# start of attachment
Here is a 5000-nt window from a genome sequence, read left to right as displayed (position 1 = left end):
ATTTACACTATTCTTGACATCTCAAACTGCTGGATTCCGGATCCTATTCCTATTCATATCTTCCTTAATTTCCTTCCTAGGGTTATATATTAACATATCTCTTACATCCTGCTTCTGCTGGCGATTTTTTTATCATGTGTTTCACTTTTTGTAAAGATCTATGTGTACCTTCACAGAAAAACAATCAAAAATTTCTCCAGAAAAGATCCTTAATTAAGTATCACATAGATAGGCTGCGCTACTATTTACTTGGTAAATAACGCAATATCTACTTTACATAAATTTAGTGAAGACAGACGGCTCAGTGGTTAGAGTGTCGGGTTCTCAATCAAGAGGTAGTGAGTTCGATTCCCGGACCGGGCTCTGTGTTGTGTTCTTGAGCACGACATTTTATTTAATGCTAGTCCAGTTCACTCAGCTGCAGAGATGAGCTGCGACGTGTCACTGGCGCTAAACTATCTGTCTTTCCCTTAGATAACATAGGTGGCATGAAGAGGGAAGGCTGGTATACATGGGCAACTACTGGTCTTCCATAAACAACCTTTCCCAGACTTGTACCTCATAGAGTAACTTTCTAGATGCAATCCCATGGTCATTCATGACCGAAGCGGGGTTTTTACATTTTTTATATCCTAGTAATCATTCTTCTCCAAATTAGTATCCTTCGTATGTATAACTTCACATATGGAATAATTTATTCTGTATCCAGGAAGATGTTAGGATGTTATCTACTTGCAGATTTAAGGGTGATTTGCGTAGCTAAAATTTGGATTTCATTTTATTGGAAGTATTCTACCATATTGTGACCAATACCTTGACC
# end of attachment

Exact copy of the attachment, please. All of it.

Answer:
Here is a 5000-nt window from a genome sequence, read left to right as displayed (position 1 = left end):
ATTTACACTATTCTTGACATCTCAAACTGCTGGATTCCGGATCCTATTCCTATTCATATCTTCCTTAATTTCCTTCCTAGGGTTATATATTAACATATCTCTTACATCCTGCTTCTGCTGGCGATTTTTTTATCATGTGTTTCACTTTTTGTAAAGATCTATGTGTACCTTCACAGAAAAACAATCAAAAATTTCTCCAGAAAAGATCCTTAATTAAGTATCACATAGATAGGCTGCGCTACTATTTACTTGGTAAATAACGCAATATCTACTTTACATAAATTTAGTGAAGACAGACGGCTCAGTGGTTAGAGTGTCGGGTTCTCAATCAAGAGGTAGTGAGTTCGATTCCCGGACCGGGCTCTGTGTTGTGTTCTTGAGCACGACATTTTATTTAATGCTAGTCCAGTTCACTCAGCTGCAGAGATGAGCTGCGACGTGTCACTGGCGCTAAACTATCTGTCTTTCCCTTAGATAACATAGGTGGCATGAAGAGGGAAGGCTGGTATACATGGGCAACTACTGGTCTTCCATAAACAACCTTTCCCAGACTTGTACCTCATAGAGTAACTTTCTAGATGCAATCCCATGGTCATTCATGACCGAAGCGGGGTTTTTACATTTTTTATATCCTAGTAATCATTCTTCTCCAAATTAGTATCCTTCGTATGTATAACTTCACATATGGAATAATTTATTCTGTATCCAGGAAGATGTTAGGATGTTATCTACTTGCAGATTTAAGGGTGATTTGCGTAGCTAAAATTTGGATTTCATTTTATTGGAAGTATTCTACCATATTGTGACCAATACCTTGACC